Q I hope you can provide some insights or direction on this one. I was just notified by a lovely lady whom I had a sexual encounter with several weeks ago. She informed me that she was just diagnosed with chlamydia and I should get tested. She indicated that she believes she caught it from her current partner but wanted to be honest and tell those she has been with about the situation. I have had no symptoms nor any discomfort. I want to get tested for chlamydia (and everything else they can test for) but do not want to go to my family doctor nor claim to my insurance company. Is there a place in Chicago (North Side is most convenient) that provides anonymous STI screening? Also, are there different kinds of tests or specific things I should ask for?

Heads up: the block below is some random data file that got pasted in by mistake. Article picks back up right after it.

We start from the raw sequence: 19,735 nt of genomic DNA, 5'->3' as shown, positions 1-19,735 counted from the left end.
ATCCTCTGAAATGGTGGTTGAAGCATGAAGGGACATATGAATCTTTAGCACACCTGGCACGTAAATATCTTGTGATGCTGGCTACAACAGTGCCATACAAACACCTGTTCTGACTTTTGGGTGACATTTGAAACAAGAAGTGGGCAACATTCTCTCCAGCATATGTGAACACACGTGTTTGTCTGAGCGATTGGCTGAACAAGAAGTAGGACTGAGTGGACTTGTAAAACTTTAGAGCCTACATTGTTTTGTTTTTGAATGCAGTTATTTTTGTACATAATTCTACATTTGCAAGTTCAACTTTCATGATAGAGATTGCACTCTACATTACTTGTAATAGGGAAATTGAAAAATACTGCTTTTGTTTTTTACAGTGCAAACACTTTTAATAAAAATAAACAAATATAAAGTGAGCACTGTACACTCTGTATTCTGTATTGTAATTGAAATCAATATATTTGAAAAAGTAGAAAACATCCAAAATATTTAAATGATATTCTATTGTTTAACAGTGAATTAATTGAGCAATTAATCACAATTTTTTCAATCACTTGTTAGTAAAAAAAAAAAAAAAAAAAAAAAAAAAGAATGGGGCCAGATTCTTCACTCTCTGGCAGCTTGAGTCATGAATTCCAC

A I don’t know your lovely lady friend, and yet I’m completely enamored with her for being so good about informing her recent partners about her chlamydia diagnosis—and impressed with you, too, for seeking out testing. You can find a list of testing sites at gettestedchicago.org (which, although primarily about syphilis, also offers detailed information about general STI testing and clinics). Testing is also available at the Chicago Department of Public Health’s Lakeview Specialty Clinic (2861 N Clark St, 312-744-5507); you can call there to find clinics closer to you—or farther from you, if you’re trying to not run into anyone you know. Chlamydia often has no noticeable symptoms, so many women and men have no idea they have it. If left untreated, chlamydia can cause infertility. Quite a few clinics offer anonymous HIV testing, but it is less common to have anonymous testing available for the other STIs such as chlamydia and gonorrhea. Confidential testing (meaning you give a name, but they don’t report it to your insurance company) is more common. Then again, not everyone gives real names—I’ve seen more than a handful of people sign intake forms with fake presidential or celebrity names. If you’ve had unprotected sex, had a condom break or switched partners or come out of a sexual relationship, it is recommended—at minimum—to get tested for chlamydia, gonorrhea, syphilis and HIV. Health-care providers sometimes recommend testing for herpes, too; ask if that’s right for you. Men, at this time, cannot be tested for the human papillomavirus (HPV), though you can have a health-care provider examine your penis for genital warts (which are related to some, but not all, strains of HPV). I should note that urine tests are increasingly used to test men for chlamydia and gonorrhea, but some clinics are old-school about it and use a urethral swab (a Q-tip–like thing that is inserted into the urethra). Both tests are reliable, but the urine test is often preferred for comfort reasons (unless urethral play is your thing). If you have a preference, ask which test will be used prior to making an appointment.